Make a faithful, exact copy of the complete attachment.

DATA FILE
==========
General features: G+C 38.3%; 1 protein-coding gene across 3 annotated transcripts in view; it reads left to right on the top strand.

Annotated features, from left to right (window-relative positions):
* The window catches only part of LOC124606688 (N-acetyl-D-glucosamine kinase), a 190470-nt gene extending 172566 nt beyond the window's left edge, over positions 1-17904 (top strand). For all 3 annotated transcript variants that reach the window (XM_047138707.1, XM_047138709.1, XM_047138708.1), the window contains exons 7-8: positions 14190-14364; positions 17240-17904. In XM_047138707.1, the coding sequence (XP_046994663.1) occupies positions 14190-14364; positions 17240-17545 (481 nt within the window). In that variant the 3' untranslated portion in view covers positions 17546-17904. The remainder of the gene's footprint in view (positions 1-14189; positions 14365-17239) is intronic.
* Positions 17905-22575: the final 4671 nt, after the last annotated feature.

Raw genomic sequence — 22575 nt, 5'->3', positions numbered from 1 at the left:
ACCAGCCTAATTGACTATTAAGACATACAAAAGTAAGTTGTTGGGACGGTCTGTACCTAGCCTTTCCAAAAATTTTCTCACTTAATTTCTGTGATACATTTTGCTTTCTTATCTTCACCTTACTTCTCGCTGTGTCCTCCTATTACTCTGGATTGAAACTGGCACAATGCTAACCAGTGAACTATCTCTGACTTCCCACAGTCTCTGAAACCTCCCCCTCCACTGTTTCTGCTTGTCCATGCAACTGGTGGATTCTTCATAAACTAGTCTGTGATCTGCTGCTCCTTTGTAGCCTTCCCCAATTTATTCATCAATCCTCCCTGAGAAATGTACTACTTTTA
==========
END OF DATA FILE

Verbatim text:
General features: G+C 38.3%; 1 protein-coding gene across 3 annotated transcripts in view; it reads left to right on the top strand.

Annotated features, from left to right (window-relative positions):
* The window catches only part of LOC124606688 (N-acetyl-D-glucosamine kinase), a 190470-nt gene extending 172566 nt beyond the window's left edge, over positions 1-17904 (top strand). For all 3 annotated transcript variants that reach the window (XM_047138707.1, XM_047138709.1, XM_047138708.1), the window contains exons 7-8: positions 14190-14364; positions 17240-17904. In XM_047138707.1, the coding sequence (XP_046994663.1) occupies positions 14190-14364; positions 17240-17545 (481 nt within the window). In that variant the 3' untranslated portion in view covers positions 17546-17904. The remainder of the gene's footprint in view (positions 1-14189; positions 14365-17239) is intronic.
* Positions 17905-22575: the final 4671 nt, after the last annotated feature.

Raw genomic sequence — 22575 nt, 5'->3', positions numbered from 1 at the left:
ACCAGCCTAATTGACTATTAAGACATACAAAAGTAAGTTGTTGGGACGGTCTGTACCTAGCCTTTCCAAAAATTTTCTCACTTAATTTCTGTGATACATTTTGCTTTCTTATCTTCACCTTACTTCTCGCTGTGTCCTCCTATTACTCTGGATTGAAACTGGCACAATGCTAACCAGTGAACTATCTCTGACTTCCCACAGTCTCTGAAACCTCCCCCTCCACTGTTTCTGCTTGTCCATGCAACTGGTGGATTCTTCATAAACTAGTCTGTGATCTGCTGCTCCTTTGTAGCCTTCCCCAATTTATTCATCAATCCTCCCTGAGAAATGTACTACTTTTA